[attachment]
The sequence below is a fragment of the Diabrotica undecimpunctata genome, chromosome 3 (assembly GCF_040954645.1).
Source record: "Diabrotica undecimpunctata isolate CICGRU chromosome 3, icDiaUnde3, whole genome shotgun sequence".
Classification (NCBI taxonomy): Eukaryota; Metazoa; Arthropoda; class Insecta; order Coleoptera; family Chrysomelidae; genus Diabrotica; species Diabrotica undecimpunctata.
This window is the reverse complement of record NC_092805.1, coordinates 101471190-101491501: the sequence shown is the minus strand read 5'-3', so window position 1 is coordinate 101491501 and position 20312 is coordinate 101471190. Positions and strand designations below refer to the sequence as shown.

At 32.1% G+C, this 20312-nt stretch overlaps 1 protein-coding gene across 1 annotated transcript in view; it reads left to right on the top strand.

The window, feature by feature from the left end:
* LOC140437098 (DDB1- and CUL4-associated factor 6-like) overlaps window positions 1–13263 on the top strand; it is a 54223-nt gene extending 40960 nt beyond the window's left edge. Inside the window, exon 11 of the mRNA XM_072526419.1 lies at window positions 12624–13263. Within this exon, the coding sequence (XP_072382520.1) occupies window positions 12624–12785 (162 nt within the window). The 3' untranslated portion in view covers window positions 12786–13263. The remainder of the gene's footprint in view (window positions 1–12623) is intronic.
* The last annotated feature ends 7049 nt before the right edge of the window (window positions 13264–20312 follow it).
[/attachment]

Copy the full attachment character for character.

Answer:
The sequence below is a fragment of the Diabrotica undecimpunctata genome, chromosome 3 (assembly GCF_040954645.1).
Source record: "Diabrotica undecimpunctata isolate CICGRU chromosome 3, icDiaUnde3, whole genome shotgun sequence".
Classification (NCBI taxonomy): Eukaryota; Metazoa; Arthropoda; class Insecta; order Coleoptera; family Chrysomelidae; genus Diabrotica; species Diabrotica undecimpunctata.
This window is the reverse complement of record NC_092805.1, coordinates 101471190-101491501: the sequence shown is the minus strand read 5'-3', so window position 1 is coordinate 101491501 and position 20312 is coordinate 101471190. Positions and strand designations below refer to the sequence as shown.

At 32.1% G+C, this 20312-nt stretch overlaps 1 protein-coding gene across 1 annotated transcript in view; it reads left to right on the top strand.

The window, feature by feature from the left end:
* LOC140437098 (DDB1- and CUL4-associated factor 6-like) overlaps window positions 1–13263 on the top strand; it is a 54223-nt gene extending 40960 nt beyond the window's left edge. Inside the window, exon 11 of the mRNA XM_072526419.1 lies at window positions 12624–13263. Within this exon, the coding sequence (XP_072382520.1) occupies window positions 12624–12785 (162 nt within the window). The 3' untranslated portion in view covers window positions 12786–13263. The remainder of the gene's footprint in view (window positions 1–12623) is intronic.
* The last annotated feature ends 7049 nt before the right edge of the window (window positions 13264–20312 follow it).